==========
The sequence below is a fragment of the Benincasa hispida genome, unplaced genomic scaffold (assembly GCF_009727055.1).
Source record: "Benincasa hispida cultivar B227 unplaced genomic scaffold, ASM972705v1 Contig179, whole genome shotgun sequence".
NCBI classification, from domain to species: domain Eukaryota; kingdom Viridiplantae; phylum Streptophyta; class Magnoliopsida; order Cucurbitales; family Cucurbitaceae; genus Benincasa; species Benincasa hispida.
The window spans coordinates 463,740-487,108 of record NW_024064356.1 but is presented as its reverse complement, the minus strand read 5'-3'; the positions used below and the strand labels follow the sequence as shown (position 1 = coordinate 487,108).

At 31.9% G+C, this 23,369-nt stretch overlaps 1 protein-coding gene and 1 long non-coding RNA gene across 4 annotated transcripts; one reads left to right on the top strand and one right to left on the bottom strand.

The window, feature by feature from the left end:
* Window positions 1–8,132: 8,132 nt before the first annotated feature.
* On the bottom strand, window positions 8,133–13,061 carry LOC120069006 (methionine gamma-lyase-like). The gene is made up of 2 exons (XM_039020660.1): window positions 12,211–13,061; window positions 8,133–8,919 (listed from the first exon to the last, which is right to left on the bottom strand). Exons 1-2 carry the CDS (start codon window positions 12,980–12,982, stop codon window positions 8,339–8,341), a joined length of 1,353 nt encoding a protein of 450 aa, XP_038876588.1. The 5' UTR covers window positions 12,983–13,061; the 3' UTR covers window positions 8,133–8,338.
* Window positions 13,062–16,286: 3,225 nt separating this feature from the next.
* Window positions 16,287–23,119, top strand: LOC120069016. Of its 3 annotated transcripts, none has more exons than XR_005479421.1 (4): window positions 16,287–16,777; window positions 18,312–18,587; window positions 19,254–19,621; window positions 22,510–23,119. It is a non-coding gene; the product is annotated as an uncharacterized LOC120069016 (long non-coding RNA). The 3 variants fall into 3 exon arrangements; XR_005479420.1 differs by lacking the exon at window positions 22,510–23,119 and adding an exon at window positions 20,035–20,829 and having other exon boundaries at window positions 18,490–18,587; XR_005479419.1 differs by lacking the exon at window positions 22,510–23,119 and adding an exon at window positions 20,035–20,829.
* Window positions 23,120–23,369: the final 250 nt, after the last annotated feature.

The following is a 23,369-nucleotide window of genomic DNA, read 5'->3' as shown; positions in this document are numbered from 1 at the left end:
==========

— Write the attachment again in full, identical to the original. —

The sequence below is a fragment of the Benincasa hispida genome, unplaced genomic scaffold (assembly GCF_009727055.1).
Source record: "Benincasa hispida cultivar B227 unplaced genomic scaffold, ASM972705v1 Contig179, whole genome shotgun sequence".
NCBI classification, from domain to species: domain Eukaryota; kingdom Viridiplantae; phylum Streptophyta; class Magnoliopsida; order Cucurbitales; family Cucurbitaceae; genus Benincasa; species Benincasa hispida.
The window spans coordinates 463,740-487,108 of record NW_024064356.1 but is presented as its reverse complement, the minus strand read 5'-3'; the positions used below and the strand labels follow the sequence as shown (position 1 = coordinate 487,108).

At 31.9% G+C, this 23,369-nt stretch overlaps 1 protein-coding gene and 1 long non-coding RNA gene across 4 annotated transcripts; one reads left to right on the top strand and one right to left on the bottom strand.

The window, feature by feature from the left end:
* Window positions 1–8,132: 8,132 nt before the first annotated feature.
* On the bottom strand, window positions 8,133–13,061 carry LOC120069006 (methionine gamma-lyase-like). The gene is made up of 2 exons (XM_039020660.1): window positions 12,211–13,061; window positions 8,133–8,919 (listed from the first exon to the last, which is right to left on the bottom strand). Exons 1-2 carry the CDS (start codon window positions 12,980–12,982, stop codon window positions 8,339–8,341), a joined length of 1,353 nt encoding a protein of 450 aa, XP_038876588.1. The 5' UTR covers window positions 12,983–13,061; the 3' UTR covers window positions 8,133–8,338.
* Window positions 13,062–16,286: 3,225 nt separating this feature from the next.
* Window positions 16,287–23,119, top strand: LOC120069016. Of its 3 annotated transcripts, none has more exons than XR_005479421.1 (4): window positions 16,287–16,777; window positions 18,312–18,587; window positions 19,254–19,621; window positions 22,510–23,119. It is a non-coding gene; the product is annotated as an uncharacterized LOC120069016 (long non-coding RNA). The 3 variants fall into 3 exon arrangements; XR_005479420.1 differs by lacking the exon at window positions 22,510–23,119 and adding an exon at window positions 20,035–20,829 and having other exon boundaries at window positions 18,490–18,587; XR_005479419.1 differs by lacking the exon at window positions 22,510–23,119 and adding an exon at window positions 20,035–20,829.
* Window positions 23,120–23,369: the final 250 nt, after the last annotated feature.

The following is a 23,369-nucleotide window of genomic DNA, read 5'->3' as shown; positions in this document are numbered from 1 at the left end: